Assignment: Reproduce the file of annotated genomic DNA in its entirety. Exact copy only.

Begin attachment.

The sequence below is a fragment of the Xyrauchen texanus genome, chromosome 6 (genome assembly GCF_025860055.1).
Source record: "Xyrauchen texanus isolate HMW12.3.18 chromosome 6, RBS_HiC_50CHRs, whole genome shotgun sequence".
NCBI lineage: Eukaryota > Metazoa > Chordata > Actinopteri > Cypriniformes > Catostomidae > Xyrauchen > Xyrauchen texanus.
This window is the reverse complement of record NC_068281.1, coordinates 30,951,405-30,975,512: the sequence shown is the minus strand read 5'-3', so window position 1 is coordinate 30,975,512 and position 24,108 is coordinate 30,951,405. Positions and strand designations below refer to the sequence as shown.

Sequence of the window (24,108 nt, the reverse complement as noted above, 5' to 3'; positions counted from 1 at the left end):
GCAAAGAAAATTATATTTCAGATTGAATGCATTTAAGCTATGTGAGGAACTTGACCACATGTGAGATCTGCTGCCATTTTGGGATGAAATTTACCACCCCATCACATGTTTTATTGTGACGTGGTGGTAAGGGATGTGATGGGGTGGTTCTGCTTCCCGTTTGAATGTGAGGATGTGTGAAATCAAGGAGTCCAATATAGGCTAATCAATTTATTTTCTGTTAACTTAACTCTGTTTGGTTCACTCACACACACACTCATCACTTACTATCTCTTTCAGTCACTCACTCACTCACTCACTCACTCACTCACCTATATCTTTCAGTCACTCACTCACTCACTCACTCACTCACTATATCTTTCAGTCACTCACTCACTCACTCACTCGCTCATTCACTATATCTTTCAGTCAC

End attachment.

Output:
The sequence below is a fragment of the Xyrauchen texanus genome, chromosome 6 (genome assembly GCF_025860055.1).
Source record: "Xyrauchen texanus isolate HMW12.3.18 chromosome 6, RBS_HiC_50CHRs, whole genome shotgun sequence".
NCBI lineage: Eukaryota > Metazoa > Chordata > Actinopteri > Cypriniformes > Catostomidae > Xyrauchen > Xyrauchen texanus.
This window is the reverse complement of record NC_068281.1, coordinates 30,951,405-30,975,512: the sequence shown is the minus strand read 5'-3', so window position 1 is coordinate 30,975,512 and position 24,108 is coordinate 30,951,405. Positions and strand designations below refer to the sequence as shown.

Sequence of the window (24,108 nt, the reverse complement as noted above, 5' to 3'; positions counted from 1 at the left end):
GCAAAGAAAATTATATTTCAGATTGAATGCATTTAAGCTATGTGAGGAACTTGACCACATGTGAGATCTGCTGCCATTTTGGGATGAAATTTACCACCCCATCACATGTTTTATTGTGACGTGGTGGTAAGGGATGTGATGGGGTGGTTCTGCTTCCCGTTTGAATGTGAGGATGTGTGAAATCAAGGAGTCCAATATAGGCTAATCAATTTATTTTCTGTTAACTTAACTCTGTTTGGTTCACTCACACACACACTCATCACTTACTATCTCTTTCAGTCACTCACTCACTCACTCACTCACTCACTCACCTATATCTTTCAGTCACTCACTCACTCACTCACTCACTCACTATATCTTTCAGTCACTCACTCACTCACTCACTCGCTCATTCACTATATCTTTCAGTCAC